And if the method by which a writer drafts an article proves biased, then the resulting article will inevitably be biased. Not towards any particular stance – for or against a given healthcare issue – but biased in the way the issues are presented, and subsequently understood by the readers.

Biases, once repeated, quickly become established patterns emulated by other writers also seeking to gain their readers’ attention. This is why most healthcare articles are written through these formulaic patterns, and why the reading audience continues to consume these healthcare articles at a high clip.

The heuristics are repeated until they become fluent to both the writer and the reader. Fluency leads to familiarity, and familiarity leads to trust, which is the ultimate goal writers seek to gain among their readers.

And through the heightened pace of the modern news cycle, we see articles drafted and consumed at an ever increasing rate, which then results in a greater number of articles – which creates the second counterintuitive phenomenon.

The more information available, the slower the rate of change in the information, which means biased information drafted into healthcare articles, once introduced into the news cycles, lingers longer than it would if less news were available or fewer news outlets existed.

Simply put, the heuristics in the initial healthcare articles create a precedent for future articles on the same topic. So instead of new information, we receive the same information, interpreted differently but through the same judgmental biases – reframing the same content as though it were new while reiterating biased information until it is perceived to be true.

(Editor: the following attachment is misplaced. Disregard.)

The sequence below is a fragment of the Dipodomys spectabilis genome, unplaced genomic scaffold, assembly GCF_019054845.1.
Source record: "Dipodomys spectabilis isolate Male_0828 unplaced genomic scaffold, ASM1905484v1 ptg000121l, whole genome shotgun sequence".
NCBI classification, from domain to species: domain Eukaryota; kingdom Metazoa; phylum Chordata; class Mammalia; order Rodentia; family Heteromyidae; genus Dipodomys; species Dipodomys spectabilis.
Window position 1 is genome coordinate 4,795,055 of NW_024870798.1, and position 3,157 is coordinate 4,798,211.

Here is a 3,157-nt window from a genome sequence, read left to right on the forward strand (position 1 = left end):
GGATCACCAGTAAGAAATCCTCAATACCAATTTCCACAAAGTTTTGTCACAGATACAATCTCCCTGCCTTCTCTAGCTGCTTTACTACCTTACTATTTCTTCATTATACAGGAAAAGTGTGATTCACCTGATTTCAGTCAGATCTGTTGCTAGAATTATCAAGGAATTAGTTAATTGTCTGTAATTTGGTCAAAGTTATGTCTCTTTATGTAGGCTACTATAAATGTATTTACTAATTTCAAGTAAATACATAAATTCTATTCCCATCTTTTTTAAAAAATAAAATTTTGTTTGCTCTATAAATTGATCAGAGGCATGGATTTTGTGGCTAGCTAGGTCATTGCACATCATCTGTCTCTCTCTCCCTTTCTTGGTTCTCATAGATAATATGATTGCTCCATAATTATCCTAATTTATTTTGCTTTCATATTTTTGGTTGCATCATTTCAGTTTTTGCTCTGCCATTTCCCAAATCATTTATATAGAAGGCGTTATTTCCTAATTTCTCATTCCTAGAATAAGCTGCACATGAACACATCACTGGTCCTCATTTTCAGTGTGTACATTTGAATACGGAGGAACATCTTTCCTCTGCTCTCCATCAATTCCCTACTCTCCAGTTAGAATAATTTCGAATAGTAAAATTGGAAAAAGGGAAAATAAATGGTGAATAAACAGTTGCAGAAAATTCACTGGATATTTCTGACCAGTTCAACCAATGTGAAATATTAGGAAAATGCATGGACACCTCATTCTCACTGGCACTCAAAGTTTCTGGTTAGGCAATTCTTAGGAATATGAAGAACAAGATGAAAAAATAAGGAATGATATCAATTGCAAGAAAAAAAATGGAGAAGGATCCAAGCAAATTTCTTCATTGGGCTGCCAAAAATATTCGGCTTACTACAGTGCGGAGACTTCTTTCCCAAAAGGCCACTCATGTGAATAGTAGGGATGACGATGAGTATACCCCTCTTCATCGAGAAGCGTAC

The more articles covering a healthcare issue, the more established the biases become. A process called “ossification of canon” by professors Johan Chu of Northwestern University and James Evans of the University of Chicago.

The two professors studied citation rates among scholarly publications in different academic fields, finding that large academic fields have higher rates of repeated content and repeated citations compared to smaller or newer academic fields.

Larger academic fields prioritize papers that reiterate established information and reference articles considered to be canon within the academic field. These papers are also the ones published most quickly, a major point of consideration for academics seeking tenured professorships.

But in smaller fields they found more disruptive articles that were willing to challenge established beliefs or traditionally held notions.

Overall the two professors found inherent and significant biases in the way academic articles were published – a bias that increased with the size of the academic field.

“It is predetermined socially rather than scholarly”, wrote Johan Chu regarding biases in scholarly publishing. A pattern that mirrors the process by which biases determine healthcare articles published through less academic, more mainstream media outlets.

The more a given healthcare topic has been written about, the more ingrained the initial biases become. And the more difficult it becomes to introduce new information – even when the new information is more accurate.

This is why the public sees healthcare the way they do. And why healthcare articles continue to be drafted as they are.

The judgmental heuristics journalists use when crafting healthcare articles present healthcare topics in a biased manner while appearing to be fair and balanced. And subsequent articles reiterate these biases to appear familiar to readers in order to garner greater readership.

And therein lies the failure, at the confluence of two heuristics.